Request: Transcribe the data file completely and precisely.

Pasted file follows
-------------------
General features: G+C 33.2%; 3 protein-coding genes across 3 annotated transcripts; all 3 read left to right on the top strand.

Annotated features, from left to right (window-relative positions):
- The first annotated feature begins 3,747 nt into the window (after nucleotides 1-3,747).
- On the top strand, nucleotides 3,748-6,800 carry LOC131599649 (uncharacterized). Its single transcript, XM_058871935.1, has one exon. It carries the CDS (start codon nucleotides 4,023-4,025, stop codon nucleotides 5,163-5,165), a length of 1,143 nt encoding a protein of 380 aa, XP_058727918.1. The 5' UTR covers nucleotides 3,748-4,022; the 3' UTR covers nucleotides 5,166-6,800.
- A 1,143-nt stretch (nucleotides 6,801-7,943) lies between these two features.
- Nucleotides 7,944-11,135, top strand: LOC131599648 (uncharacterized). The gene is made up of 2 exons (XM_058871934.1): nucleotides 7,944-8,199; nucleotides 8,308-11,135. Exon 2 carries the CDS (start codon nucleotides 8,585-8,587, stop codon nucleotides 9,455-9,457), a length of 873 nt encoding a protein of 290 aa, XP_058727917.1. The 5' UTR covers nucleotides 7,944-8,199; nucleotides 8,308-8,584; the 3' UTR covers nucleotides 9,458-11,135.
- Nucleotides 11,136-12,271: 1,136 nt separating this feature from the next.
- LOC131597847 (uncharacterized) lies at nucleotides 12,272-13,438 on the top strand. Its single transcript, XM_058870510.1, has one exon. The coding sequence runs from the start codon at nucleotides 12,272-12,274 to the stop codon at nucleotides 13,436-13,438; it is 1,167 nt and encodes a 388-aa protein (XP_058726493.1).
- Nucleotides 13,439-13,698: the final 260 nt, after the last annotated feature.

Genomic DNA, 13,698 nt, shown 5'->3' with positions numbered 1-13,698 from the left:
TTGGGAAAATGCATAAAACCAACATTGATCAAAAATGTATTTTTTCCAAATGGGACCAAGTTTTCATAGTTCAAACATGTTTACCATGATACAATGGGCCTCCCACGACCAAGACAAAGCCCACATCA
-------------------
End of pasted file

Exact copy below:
General features: G+C 33.2%; 3 protein-coding genes across 3 annotated transcripts; all 3 read left to right on the top strand.

Annotated features, from left to right (window-relative positions):
- The first annotated feature begins 3,747 nt into the window (after nucleotides 1-3,747).
- On the top strand, nucleotides 3,748-6,800 carry LOC131599649 (uncharacterized). Its single transcript, XM_058871935.1, has one exon. It carries the CDS (start codon nucleotides 4,023-4,025, stop codon nucleotides 5,163-5,165), a length of 1,143 nt encoding a protein of 380 aa, XP_058727918.1. The 5' UTR covers nucleotides 3,748-4,022; the 3' UTR covers nucleotides 5,166-6,800.
- A 1,143-nt stretch (nucleotides 6,801-7,943) lies between these two features.
- Nucleotides 7,944-11,135, top strand: LOC131599648 (uncharacterized). The gene is made up of 2 exons (XM_058871934.1): nucleotides 7,944-8,199; nucleotides 8,308-11,135. Exon 2 carries the CDS (start codon nucleotides 8,585-8,587, stop codon nucleotides 9,455-9,457), a length of 873 nt encoding a protein of 290 aa, XP_058727917.1. The 5' UTR covers nucleotides 7,944-8,199; nucleotides 8,308-8,584; the 3' UTR covers nucleotides 9,458-11,135.
- Nucleotides 11,136-12,271: 1,136 nt separating this feature from the next.
- LOC131597847 (uncharacterized) lies at nucleotides 12,272-13,438 on the top strand. Its single transcript, XM_058870510.1, has one exon. The coding sequence runs from the start codon at nucleotides 12,272-12,274 to the stop codon at nucleotides 13,436-13,438; it is 1,167 nt and encodes a 388-aa protein (XP_058726493.1).
- Nucleotides 13,439-13,698: the final 260 nt, after the last annotated feature.

Genomic DNA, 13,698 nt, shown 5'->3' with positions numbered 1-13,698 from the left:
TTGGGAAAATGCATAAAACCAACATTGATCAAAAATGTATTTTTTCCAAATGGGACCAAGTTTTCATAGTTCAAACATGTTTACCATGATACAATGGGCCTCCCACGACCAAGACAAAGCCCACATCA